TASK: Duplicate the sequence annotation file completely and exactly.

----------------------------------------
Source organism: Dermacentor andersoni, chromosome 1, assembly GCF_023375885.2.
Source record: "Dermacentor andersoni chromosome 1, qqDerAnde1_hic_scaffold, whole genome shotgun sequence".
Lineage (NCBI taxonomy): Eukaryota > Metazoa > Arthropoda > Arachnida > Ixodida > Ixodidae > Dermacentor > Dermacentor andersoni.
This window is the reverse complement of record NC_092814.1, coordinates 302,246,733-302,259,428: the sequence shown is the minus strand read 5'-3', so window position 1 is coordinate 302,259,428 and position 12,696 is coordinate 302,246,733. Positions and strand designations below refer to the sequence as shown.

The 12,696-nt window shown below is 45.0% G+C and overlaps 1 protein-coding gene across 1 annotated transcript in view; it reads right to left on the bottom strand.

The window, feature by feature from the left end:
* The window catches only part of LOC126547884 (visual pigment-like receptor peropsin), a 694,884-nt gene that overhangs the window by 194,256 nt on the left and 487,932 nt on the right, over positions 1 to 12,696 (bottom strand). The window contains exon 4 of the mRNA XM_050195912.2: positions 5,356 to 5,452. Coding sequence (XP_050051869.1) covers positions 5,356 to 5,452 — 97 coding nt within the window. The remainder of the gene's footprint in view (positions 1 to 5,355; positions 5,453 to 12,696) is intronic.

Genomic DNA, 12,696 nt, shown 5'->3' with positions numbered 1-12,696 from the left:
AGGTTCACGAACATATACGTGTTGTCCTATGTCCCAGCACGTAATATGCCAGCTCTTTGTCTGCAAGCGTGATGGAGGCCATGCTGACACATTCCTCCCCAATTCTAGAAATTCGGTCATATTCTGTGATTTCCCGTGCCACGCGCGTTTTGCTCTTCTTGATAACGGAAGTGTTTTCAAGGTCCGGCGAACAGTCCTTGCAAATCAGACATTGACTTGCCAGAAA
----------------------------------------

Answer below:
Source organism: Dermacentor andersoni, chromosome 1, assembly GCF_023375885.2.
Source record: "Dermacentor andersoni chromosome 1, qqDerAnde1_hic_scaffold, whole genome shotgun sequence".
Lineage (NCBI taxonomy): Eukaryota > Metazoa > Arthropoda > Arachnida > Ixodida > Ixodidae > Dermacentor > Dermacentor andersoni.
This window is the reverse complement of record NC_092814.1, coordinates 302,246,733-302,259,428: the sequence shown is the minus strand read 5'-3', so window position 1 is coordinate 302,259,428 and position 12,696 is coordinate 302,246,733. Positions and strand designations below refer to the sequence as shown.

The 12,696-nt window shown below is 45.0% G+C and overlaps 1 protein-coding gene across 1 annotated transcript in view; it reads right to left on the bottom strand.

The window, feature by feature from the left end:
* The window catches only part of LOC126547884 (visual pigment-like receptor peropsin), a 694,884-nt gene that overhangs the window by 194,256 nt on the left and 487,932 nt on the right, over positions 1 to 12,696 (bottom strand). The window contains exon 4 of the mRNA XM_050195912.2: positions 5,356 to 5,452. Coding sequence (XP_050051869.1) covers positions 5,356 to 5,452 — 97 coding nt within the window. The remainder of the gene's footprint in view (positions 1 to 5,355; positions 5,453 to 12,696) is intronic.

Genomic DNA, 12,696 nt, shown 5'->3' with positions numbered 1-12,696 from the left:
AGGTTCACGAACATATACGTGTTGTCCTATGTCCCAGCACGTAATATGCCAGCTCTTTGTCTGCAAGCGTGATGGAGGCCATGCTGACACATTCCTCCCCAATTCTAGAAATTCGGTCATATTCTGTGATTTCCCGTGCCACGCGCGTTTTGCTCTTCTTGATAACGGAAGTGTTTTCAAGGTCCGGCGAACAGTCCTTGCAAATCAGACATTGACTTGCCAGAAA